No matter how big or small a business is, certain considerations will need to be paid to health and safety. For smaller businesses, this can take up precious time and cost a significant amount of money to initiate, and in turn it is important that businesses understand their needs and legal requirements right from the start to simplify the procedure, whilst saving time and money in the process.
Businesses With Under 5 Employees
Things can get confusing for very small businesses when it comes to generating health and safety policies. Those companies with less than 5 employees do not legally need to display a health and safety policy. However, not having your own policy can come at its own price.
Just because a business does not legally need to have a specific health and safety policy in place does not mean that they can pay less attention to health and safety procedures in the workplace. Furthermore, without such a policy, there may be a great many forms to fill in and hoops to jump through should contractors need to come on site at a later date for any reason.
Not only will having a policy in place make sure that all employees know exactly what their responsibilities are, but it will also cover an employer’s back should an accident occur or help employees more easily avoid accidents in the first place. For small businesses, the financial and reputational cost of an accident can be severe and so the right approach to health and safety may be even more important for the smallest companies than the largest.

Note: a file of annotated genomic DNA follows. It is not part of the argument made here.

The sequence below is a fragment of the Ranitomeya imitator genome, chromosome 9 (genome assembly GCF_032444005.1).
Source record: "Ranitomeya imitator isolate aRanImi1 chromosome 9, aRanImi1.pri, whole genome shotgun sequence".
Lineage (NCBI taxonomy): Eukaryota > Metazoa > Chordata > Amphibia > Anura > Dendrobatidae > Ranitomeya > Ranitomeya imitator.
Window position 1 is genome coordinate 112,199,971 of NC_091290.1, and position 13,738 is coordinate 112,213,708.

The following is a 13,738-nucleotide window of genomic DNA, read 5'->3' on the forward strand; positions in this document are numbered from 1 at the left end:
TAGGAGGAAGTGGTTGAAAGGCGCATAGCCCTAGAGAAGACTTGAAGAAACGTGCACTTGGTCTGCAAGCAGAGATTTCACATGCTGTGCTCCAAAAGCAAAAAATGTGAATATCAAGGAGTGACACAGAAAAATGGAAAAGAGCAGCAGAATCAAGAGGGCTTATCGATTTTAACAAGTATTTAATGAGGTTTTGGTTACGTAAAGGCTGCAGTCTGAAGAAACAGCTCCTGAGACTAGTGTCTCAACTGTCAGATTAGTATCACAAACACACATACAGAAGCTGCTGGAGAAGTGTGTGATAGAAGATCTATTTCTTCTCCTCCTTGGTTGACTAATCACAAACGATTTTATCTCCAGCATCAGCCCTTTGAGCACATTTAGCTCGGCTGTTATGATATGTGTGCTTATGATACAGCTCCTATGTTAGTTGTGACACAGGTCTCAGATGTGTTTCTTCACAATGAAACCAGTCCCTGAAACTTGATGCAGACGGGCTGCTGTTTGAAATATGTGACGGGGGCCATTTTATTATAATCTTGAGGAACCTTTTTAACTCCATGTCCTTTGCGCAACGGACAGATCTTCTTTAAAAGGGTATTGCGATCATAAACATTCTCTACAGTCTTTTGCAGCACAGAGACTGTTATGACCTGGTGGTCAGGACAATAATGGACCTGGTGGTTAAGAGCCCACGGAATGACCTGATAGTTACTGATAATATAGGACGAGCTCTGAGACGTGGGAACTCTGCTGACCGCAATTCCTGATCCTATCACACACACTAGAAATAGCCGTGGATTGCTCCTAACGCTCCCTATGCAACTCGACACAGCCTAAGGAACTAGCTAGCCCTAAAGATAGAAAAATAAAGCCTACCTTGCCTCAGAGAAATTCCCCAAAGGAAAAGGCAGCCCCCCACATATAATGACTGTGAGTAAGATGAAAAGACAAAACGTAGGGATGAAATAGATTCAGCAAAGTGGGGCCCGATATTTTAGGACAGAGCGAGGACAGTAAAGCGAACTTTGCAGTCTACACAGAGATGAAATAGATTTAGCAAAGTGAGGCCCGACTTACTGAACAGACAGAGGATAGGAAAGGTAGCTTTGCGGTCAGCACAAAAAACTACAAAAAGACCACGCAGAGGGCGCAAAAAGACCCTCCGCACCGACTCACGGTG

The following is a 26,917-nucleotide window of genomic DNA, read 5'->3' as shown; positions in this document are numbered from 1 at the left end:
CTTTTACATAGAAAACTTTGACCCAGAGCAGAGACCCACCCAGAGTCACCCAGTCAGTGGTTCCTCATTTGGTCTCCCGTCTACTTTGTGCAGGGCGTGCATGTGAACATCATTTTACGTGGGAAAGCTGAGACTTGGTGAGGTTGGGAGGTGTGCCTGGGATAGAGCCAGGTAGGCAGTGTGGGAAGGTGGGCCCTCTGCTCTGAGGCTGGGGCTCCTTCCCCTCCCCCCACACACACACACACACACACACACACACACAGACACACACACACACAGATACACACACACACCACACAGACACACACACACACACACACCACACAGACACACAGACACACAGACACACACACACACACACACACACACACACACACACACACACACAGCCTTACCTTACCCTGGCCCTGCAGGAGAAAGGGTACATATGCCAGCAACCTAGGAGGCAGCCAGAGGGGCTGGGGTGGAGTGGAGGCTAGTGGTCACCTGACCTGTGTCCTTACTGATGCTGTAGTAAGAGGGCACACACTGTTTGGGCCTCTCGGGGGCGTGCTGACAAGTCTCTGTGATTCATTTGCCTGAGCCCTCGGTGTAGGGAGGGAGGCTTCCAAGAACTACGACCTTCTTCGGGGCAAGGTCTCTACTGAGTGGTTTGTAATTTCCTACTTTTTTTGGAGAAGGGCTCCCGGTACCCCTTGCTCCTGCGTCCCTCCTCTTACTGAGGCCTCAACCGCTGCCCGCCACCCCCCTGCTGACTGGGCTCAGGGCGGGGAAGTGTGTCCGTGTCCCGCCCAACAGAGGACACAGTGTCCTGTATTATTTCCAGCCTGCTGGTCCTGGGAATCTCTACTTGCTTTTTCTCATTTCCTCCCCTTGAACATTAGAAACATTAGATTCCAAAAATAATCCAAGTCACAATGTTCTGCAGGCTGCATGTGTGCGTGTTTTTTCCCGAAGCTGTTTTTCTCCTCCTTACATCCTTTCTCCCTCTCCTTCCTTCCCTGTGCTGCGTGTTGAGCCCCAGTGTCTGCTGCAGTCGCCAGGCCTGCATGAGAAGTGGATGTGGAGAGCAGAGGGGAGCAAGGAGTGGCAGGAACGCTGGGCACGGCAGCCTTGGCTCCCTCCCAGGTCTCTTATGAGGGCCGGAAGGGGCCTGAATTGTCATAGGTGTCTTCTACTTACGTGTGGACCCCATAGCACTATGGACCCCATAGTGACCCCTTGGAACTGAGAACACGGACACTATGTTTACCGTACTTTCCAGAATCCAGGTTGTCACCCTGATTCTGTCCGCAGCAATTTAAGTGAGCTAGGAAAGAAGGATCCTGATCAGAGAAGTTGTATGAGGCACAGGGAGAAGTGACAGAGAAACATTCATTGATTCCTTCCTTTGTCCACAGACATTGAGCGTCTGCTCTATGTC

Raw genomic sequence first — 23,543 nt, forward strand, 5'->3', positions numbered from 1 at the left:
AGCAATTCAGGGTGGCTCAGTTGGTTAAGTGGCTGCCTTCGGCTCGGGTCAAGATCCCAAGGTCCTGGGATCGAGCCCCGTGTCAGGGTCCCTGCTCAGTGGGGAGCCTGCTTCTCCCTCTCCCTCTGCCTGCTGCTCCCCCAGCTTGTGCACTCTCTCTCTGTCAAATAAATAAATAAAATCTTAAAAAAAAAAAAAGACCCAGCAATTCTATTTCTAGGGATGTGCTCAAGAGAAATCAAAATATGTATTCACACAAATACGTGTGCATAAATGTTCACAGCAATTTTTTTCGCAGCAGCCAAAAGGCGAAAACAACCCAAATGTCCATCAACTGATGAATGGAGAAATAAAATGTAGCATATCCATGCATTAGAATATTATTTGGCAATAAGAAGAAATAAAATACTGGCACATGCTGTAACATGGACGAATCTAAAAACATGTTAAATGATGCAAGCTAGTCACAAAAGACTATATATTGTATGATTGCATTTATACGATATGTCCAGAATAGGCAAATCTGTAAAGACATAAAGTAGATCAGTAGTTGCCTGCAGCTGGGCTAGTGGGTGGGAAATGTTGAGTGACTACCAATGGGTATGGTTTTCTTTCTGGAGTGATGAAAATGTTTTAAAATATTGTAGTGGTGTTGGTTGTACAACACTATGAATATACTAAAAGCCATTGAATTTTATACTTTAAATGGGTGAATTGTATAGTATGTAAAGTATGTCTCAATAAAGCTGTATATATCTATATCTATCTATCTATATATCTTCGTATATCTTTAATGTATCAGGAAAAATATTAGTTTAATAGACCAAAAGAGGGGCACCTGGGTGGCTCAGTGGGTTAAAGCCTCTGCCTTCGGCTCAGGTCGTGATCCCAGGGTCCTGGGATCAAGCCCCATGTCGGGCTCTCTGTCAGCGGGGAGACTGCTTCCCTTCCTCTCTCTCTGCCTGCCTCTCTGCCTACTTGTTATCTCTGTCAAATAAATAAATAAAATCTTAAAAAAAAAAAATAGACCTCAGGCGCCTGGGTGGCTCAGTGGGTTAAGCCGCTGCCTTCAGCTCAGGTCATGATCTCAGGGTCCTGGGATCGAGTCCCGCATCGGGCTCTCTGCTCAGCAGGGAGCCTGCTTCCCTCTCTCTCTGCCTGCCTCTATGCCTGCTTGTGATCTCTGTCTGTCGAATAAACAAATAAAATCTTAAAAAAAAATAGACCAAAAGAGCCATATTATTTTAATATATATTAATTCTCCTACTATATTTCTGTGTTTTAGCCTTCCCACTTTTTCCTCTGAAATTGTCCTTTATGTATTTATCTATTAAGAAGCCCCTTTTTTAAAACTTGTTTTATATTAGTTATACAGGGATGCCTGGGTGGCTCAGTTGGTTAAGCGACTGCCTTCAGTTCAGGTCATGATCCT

There is also a big difference between health and safety policies and risk assessments. Even those who choose not to produce a health and safety policy will need to assess all risks in the workplace. The law simply states that those with fewer than 5 employees will not need a written statement of these risks and how to deal with them.
Other Small Businesses
Ultimately, the main thrust of health and safety law revolves around identifying risks and then eliminating – or at the very least reducing – these potential safety hazards. This involves taking sensible steps, and for those uninitiated in the world of health and safety, bringing in a consultant may be the quickest, easiest, and potentially the most cost-effective way of putting the right processes in place from the very start.
There will of course be plenty of information to be found online too, and such help sites may be very useful as business processes change further down the line to ensure you do not have to consult experts every time you reposition a desk or change a light bulb.
Once risk assessments have been carried out and policies drawn up, a large part of complying with health and safety laws will involve ensuring that any relevant training is undertaken. Each business will have very different safety training needs, and very different needs when it comes to first aid. Again, consulting the experts will help you see exactly what you need.
What will remain a constant is the importance of health and safety awareness in the workplace. Not only will avoiding accidents help businesses to be as efficient and productive as possible, but the cost of accidents will be felt not only in possible compensation but also in reduced morale, wasted time training replacement staff members and impaired public perception. And for smaller businesses all of these can quickly become crippling.
Content contributed by Megri.com